I was admitted at the local district hospital, where I kick-started my TB treatment. By God’s grace, I recovered fully after six months. But I was still in denial, and convinced myself that my recovery meant that I was HIV-negative. However, I was forced to face my fears when my former rich boyfriend passed away in 2003. Subsequently, I began to notice how vulnerable my health had become. A common cold would hit me hard. Stress checked in. I debated about taking a test to put the matter to rest. But I was fearful.
However, early 2005, I gathered enough courage and visited the VCT center at my local district hospital. My fears were confirmed. The results were positive. My CD4 Count was too low, and I was immediately put on ARVs and physiotherapy.
Initially, I struggled to accept my status. I constantly suffered bouts of denial, and hated myself for the mess I was in.
I was convinced that people would gossip and avoid me for the rest of my life, and that my son would always be a point of ridicule. He had suffered enough already. As time went by though, I began to accept my status. The nurses and counselors at the hospital also encouraged me. I realised that I could face my responsibilities and live my life like any other person. I also had a son that I needed to educate and nurture. I braced myself and slowly began to collect the shattered pieces of my life.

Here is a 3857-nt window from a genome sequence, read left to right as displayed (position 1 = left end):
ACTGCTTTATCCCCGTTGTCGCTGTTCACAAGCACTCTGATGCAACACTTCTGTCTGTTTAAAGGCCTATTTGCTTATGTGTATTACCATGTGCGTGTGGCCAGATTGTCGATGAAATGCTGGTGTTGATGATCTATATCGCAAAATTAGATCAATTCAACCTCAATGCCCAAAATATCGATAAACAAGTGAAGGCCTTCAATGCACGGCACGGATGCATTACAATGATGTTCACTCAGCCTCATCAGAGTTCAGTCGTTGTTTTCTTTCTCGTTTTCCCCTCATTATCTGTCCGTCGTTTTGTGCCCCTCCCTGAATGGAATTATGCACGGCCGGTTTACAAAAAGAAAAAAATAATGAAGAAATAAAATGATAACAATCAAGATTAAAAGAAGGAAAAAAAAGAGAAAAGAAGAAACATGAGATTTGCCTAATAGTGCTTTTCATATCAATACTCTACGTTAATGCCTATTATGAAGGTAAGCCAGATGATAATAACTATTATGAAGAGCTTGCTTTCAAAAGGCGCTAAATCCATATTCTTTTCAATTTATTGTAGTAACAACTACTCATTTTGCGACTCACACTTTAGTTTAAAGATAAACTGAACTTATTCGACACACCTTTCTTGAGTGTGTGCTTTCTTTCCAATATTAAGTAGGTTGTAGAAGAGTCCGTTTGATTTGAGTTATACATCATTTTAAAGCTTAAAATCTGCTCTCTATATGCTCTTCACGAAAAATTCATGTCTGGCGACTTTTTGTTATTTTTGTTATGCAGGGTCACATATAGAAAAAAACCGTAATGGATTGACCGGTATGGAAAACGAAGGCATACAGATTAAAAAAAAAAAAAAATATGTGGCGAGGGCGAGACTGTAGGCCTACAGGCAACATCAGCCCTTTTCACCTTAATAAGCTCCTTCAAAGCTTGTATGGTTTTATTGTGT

My son was the first person I made amends to. I opened up to him about my status. Surprisingly, he took the news better than I expected. His acceptance lifted my spirit, and encouraged me to reach out to our neighbours. Many rejected me. This rejection though painful, wasn’t as bad as that from my own family. They stopped talking to me and did not want to be associated with me.
I soldiered on though, and joined various groups for people living with HIV.
In 2008, I met a man who would become my husband, at one of these gatherings. He was also HIV positive. Our friendship was instant, and within a short time, we began to date. He joined my church, and together we announced our intentions to get married. Many well wishers from church came to our aid, and in November the same year, we held a humble, but colourful wedding. Many people turned up, most of them to witness the ‘wonder’ of the HIV-positive couple that had dared to get married. That I could handle, what was difficult to bear was the fact that besides my son and one of my brother’s, no other relative turned up.
However, we were glad to have started our marital journey with God’s blessings. A few months later, we bought a second-hand television set. Unknown to us, it had been stolen. The police just turned up one day and arrested both of us. We were unable to locate the seller, and were taken to court. Though I was released, my husband was jailed for three years. I nearly fainted when I heard the judgment.
How unfair could life be? We had just gotten married, and were looking forward to a happy life. As I went back to an empty house that day, I knew that I had two choices, to give up, or to continue living, with the hope that I would be reunited with my husband once again. I took the second choice. He will be released in June this year, and I cannot wait for him to return home, so that we can walk into the future together.